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Grab-Uber Merger Sees Consequences: Both Fined Total Of $13M By S'pore Competition Watchdog

[Update: 24 Sep 2018, 5:50pm]

Head of Grab Singapore, Lim Kell Jay added:

“Grab believes it should not be the only transport player subjected to non-exclusivity conditions. This is inconsistent with taxi industry practices and does not create a level playing field.”

[Update: 24 Sep 2018, 12:12pm]

Grab has reached out with a statement from Head of Grab Singapore, Lim Kell Jay:

In March, the ride-hailing landscape in Southeast Asia changed drastically after Grab announced its merger with Uber.

With the merger, Grab took over Uber’s operations and assets in Cambodia, Indonesia, Malaysia, Myanmar, the Philippines, Singapore, Thailand and Vietnam.

As part of the deal, Uber also took a 27.5% stake in Grab.

However, the Competition and Consumer Commission of Singapore (CCCS) released a statement on the same day, stating that it was not informed of the merger.

A few days later, CCCS added that it had “reasonable grounds to suspect that the merger of Grab and Uber has infringed the Competition Act”, as the deal may lead to “substantial lessening of competition for the private-hire car industry in Singapore”.

Later in July, CCCS announced that its investigations on the deal “suggest the merger has infringed the Competition Act”, and also recommended imposing financial penalties on the parties (Grab and Uber).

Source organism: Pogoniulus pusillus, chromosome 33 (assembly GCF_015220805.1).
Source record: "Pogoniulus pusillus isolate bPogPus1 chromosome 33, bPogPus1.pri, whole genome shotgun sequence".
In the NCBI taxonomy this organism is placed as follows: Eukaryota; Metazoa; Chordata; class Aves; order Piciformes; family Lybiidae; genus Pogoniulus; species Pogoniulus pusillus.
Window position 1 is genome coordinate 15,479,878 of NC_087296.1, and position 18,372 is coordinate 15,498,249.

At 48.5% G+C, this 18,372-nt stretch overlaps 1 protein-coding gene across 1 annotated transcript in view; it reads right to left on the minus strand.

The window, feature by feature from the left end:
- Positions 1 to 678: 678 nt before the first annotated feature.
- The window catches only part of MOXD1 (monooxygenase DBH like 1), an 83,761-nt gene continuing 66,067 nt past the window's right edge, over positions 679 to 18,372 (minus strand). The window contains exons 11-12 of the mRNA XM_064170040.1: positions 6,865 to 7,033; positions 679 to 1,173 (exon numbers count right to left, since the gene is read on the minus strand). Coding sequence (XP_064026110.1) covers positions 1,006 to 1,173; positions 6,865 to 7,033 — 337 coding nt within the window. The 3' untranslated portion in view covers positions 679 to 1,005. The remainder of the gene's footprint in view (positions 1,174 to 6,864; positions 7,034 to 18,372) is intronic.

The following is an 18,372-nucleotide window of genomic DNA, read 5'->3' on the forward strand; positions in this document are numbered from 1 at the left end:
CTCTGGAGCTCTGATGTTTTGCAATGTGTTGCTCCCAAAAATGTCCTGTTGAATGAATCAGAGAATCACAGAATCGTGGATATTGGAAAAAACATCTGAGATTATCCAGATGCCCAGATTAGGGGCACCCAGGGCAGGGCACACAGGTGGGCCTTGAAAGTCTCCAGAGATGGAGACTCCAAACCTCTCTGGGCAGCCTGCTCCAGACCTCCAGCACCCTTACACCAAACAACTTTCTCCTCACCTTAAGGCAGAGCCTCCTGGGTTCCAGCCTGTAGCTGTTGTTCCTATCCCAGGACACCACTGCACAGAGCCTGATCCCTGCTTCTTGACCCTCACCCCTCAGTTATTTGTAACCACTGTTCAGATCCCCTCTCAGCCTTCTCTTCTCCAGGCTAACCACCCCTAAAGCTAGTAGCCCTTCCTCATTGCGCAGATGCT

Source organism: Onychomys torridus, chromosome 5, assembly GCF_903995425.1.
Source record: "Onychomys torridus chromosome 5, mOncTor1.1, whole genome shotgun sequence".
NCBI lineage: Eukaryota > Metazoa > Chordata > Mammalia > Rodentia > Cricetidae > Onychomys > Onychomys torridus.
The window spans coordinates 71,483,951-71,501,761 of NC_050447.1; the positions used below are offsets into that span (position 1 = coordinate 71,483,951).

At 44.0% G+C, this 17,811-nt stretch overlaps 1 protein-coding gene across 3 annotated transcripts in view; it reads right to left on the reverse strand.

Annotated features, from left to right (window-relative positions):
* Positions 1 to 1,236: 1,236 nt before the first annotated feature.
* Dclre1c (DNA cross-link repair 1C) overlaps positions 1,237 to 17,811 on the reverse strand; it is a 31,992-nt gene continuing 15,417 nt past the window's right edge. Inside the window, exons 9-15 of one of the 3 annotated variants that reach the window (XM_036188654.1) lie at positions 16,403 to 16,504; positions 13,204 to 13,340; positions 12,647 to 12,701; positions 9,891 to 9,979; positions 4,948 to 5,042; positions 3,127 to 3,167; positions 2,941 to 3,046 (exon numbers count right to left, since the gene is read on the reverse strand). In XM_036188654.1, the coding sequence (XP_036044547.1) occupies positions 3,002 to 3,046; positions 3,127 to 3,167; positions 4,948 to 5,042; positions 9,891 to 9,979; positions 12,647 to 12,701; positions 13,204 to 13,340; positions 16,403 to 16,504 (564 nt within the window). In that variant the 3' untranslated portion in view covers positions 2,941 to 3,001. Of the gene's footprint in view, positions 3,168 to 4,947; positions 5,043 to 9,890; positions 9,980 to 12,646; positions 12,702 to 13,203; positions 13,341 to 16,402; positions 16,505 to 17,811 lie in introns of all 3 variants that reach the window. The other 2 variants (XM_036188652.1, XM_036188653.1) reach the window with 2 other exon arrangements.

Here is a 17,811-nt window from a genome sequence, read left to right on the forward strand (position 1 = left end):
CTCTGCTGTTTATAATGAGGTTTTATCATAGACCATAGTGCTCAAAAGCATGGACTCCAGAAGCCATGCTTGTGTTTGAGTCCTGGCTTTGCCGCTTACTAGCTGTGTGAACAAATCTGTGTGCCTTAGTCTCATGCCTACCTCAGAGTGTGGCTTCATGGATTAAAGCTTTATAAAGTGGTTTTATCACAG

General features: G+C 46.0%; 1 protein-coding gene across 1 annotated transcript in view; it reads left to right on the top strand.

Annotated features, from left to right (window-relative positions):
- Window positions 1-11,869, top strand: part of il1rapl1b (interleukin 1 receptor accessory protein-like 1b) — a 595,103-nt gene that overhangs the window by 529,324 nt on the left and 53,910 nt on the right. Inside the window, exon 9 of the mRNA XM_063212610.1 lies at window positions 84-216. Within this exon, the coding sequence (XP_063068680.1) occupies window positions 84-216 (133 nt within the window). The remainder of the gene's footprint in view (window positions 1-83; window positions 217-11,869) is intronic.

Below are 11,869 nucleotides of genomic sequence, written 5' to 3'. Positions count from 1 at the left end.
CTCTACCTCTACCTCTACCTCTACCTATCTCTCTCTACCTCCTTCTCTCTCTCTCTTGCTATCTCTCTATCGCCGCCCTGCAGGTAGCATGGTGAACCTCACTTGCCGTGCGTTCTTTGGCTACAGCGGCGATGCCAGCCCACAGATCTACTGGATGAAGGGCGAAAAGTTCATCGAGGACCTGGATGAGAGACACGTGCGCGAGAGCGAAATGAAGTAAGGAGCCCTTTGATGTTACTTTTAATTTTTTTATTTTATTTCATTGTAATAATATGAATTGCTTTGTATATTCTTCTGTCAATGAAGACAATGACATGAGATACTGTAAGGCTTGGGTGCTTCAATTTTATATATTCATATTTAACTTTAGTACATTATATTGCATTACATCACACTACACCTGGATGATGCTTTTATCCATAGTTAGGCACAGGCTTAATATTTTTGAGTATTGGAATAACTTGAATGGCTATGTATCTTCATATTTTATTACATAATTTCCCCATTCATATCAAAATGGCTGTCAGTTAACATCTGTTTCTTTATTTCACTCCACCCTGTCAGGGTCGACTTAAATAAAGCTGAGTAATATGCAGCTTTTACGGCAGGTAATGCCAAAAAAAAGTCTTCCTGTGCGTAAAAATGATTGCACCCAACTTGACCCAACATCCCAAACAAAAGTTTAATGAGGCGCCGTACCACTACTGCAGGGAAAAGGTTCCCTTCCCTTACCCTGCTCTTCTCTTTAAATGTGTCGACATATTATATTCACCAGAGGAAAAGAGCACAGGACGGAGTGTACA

In response, Grab said that it will be appealing against the provisional decision made by CCCS, and added that the watchdog appears to have taken a “very narrow approach in defining competition”.

It also stated that the provisional decision and proposed fines were “over-reaching” and “go against Singapore’s pro-innovation and pro-business regulations in a free market economy”.

Grab And Uber Fined $13 Million

Today, The Straits Times reported that CCCS has fined both Grab and Uber a combined $13 million for the merger.

Uber was fined $6.5 million, while Grab was fined $6.4 million.

CCCS also “directed both parties to lessen the impact of the transaction on drivers and riders, and to open up the market and level the playing field for new players”.

What this entails is that Grab drivers are now free to use any platform they desire, effectively removing Grab’s exclusivity arrangements with taxi fleets in Singapore.

Grab’s pre-merger pricing algorithm and driver commission rate will also be maintained, and Uber will need to sell the vehicles from Lion City Rentals to “any potential competitor who makes a reasonable offer based on fair market value”.

Featured Image Credit: Kentaro Iwamoto

Also ReadThis Is What Happened To Employees When Uber Sold Its Southeast Asian Unit To Grab

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